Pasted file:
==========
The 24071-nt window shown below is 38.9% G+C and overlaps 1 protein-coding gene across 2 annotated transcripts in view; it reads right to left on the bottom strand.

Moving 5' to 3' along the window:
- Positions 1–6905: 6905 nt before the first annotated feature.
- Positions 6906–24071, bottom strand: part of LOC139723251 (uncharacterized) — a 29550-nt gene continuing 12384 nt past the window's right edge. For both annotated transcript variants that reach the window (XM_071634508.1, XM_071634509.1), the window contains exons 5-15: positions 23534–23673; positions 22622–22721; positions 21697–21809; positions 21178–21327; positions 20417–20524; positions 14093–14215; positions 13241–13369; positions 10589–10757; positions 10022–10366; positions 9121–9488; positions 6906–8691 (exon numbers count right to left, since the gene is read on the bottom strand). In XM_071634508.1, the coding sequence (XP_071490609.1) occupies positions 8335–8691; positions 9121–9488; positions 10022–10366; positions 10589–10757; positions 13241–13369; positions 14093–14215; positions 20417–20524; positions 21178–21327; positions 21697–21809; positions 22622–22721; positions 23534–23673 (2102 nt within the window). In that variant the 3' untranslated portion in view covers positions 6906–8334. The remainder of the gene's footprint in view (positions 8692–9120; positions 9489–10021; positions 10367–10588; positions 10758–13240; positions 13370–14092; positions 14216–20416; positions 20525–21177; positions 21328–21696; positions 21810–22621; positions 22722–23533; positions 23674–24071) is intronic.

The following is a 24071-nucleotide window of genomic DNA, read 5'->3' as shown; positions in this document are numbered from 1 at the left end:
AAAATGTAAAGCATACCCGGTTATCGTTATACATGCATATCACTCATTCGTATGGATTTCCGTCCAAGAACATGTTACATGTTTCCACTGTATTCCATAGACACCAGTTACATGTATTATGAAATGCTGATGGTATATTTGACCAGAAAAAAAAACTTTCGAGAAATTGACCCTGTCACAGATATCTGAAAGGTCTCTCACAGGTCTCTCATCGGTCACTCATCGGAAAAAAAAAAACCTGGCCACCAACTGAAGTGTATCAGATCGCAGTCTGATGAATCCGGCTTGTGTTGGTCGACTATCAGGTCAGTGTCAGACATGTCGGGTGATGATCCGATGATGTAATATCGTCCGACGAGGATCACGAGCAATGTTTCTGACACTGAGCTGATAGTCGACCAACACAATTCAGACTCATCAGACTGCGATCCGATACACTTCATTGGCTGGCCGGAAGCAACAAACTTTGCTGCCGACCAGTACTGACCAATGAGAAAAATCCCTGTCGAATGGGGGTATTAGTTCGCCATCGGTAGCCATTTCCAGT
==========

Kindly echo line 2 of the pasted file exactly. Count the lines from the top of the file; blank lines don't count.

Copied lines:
Moving 5' to 3' along the window: